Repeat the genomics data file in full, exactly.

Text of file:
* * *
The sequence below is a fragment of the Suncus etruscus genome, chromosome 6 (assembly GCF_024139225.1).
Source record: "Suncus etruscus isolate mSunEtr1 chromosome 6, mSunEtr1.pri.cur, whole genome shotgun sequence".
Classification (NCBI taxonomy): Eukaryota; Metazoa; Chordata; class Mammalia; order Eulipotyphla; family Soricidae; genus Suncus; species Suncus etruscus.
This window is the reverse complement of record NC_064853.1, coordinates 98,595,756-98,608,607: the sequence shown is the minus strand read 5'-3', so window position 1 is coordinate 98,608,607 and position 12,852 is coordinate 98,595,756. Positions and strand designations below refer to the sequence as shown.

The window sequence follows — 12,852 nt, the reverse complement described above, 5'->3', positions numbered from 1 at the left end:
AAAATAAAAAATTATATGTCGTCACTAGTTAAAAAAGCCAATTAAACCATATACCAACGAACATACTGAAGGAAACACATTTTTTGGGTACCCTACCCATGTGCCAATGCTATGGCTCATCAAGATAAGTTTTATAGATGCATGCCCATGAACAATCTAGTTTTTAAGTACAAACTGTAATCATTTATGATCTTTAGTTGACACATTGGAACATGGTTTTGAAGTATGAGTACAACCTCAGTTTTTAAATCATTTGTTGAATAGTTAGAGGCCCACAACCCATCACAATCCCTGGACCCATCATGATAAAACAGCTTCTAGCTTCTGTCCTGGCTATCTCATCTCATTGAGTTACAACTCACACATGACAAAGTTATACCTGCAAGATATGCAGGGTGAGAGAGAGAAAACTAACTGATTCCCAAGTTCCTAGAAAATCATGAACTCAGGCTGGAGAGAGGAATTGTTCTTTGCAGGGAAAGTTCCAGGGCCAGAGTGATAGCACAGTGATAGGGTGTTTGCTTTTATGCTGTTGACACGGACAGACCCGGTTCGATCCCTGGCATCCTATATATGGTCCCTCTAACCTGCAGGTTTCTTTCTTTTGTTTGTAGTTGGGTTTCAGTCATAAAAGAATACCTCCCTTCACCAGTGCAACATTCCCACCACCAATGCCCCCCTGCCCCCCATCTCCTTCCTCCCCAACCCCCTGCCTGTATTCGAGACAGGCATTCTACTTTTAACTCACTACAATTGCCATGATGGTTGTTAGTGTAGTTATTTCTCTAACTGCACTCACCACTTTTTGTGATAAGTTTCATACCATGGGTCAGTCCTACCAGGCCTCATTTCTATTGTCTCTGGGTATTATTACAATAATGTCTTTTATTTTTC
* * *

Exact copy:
The sequence below is a fragment of the Suncus etruscus genome, chromosome 6 (assembly GCF_024139225.1).
Source record: "Suncus etruscus isolate mSunEtr1 chromosome 6, mSunEtr1.pri.cur, whole genome shotgun sequence".
Classification (NCBI taxonomy): Eukaryota; Metazoa; Chordata; class Mammalia; order Eulipotyphla; family Soricidae; genus Suncus; species Suncus etruscus.
This window is the reverse complement of record NC_064853.1, coordinates 98,595,756-98,608,607: the sequence shown is the minus strand read 5'-3', so window position 1 is coordinate 98,608,607 and position 12,852 is coordinate 98,595,756. Positions and strand designations below refer to the sequence as shown.

The window sequence follows — 12,852 nt, the reverse complement described above, 5'->3', positions numbered from 1 at the left end:
AAAATAAAAAATTATATGTCGTCACTAGTTAAAAAAGCCAATTAAACCATATACCAACGAACATACTGAAGGAAACACATTTTTTGGGTACCCTACCCATGTGCCAATGCTATGGCTCATCAAGATAAGTTTTATAGATGCATGCCCATGAACAATCTAGTTTTTAAGTACAAACTGTAATCATTTATGATCTTTAGTTGACACATTGGAACATGGTTTTGAAGTATGAGTACAACCTCAGTTTTTAAATCATTTGTTGAATAGTTAGAGGCCCACAACCCATCACAATCCCTGGACCCATCATGATAAAACAGCTTCTAGCTTCTGTCCTGGCTATCTCATCTCATTGAGTTACAACTCACACATGACAAAGTTATACCTGCAAGATATGCAGGGTGAGAGAGAGAAAACTAACTGATTCCCAAGTTCCTAGAAAATCATGAACTCAGGCTGGAGAGAGGAATTGTTCTTTGCAGGGAAAGTTCCAGGGCCAGAGTGATAGCACAGTGATAGGGTGTTTGCTTTTATGCTGTTGACACGGACAGACCCGGTTCGATCCCTGGCATCCTATATATGGTCCCTCTAACCTGCAGGTTTCTTTCTTTTGTTTGTAGTTGGGTTTCAGTCATAAAAGAATACCTCCCTTCACCAGTGCAACATTCCCACCACCAATGCCCCCCTGCCCCCCATCTCCTTCCTCCCCAACCCCCTGCCTGTATTCGAGACAGGCATTCTACTTTTAACTCACTACAATTGCCATGATGGTTGTTAGTGTAGTTATTTCTCTAACTGCACTCACCACTTTTTGTGATAAGTTTCATACCATGGGTCAGTCCTACCAGGCCTCATTTCTATTGTCTCTGGGTATTATTACAATAATGTCTTTTATTTTTC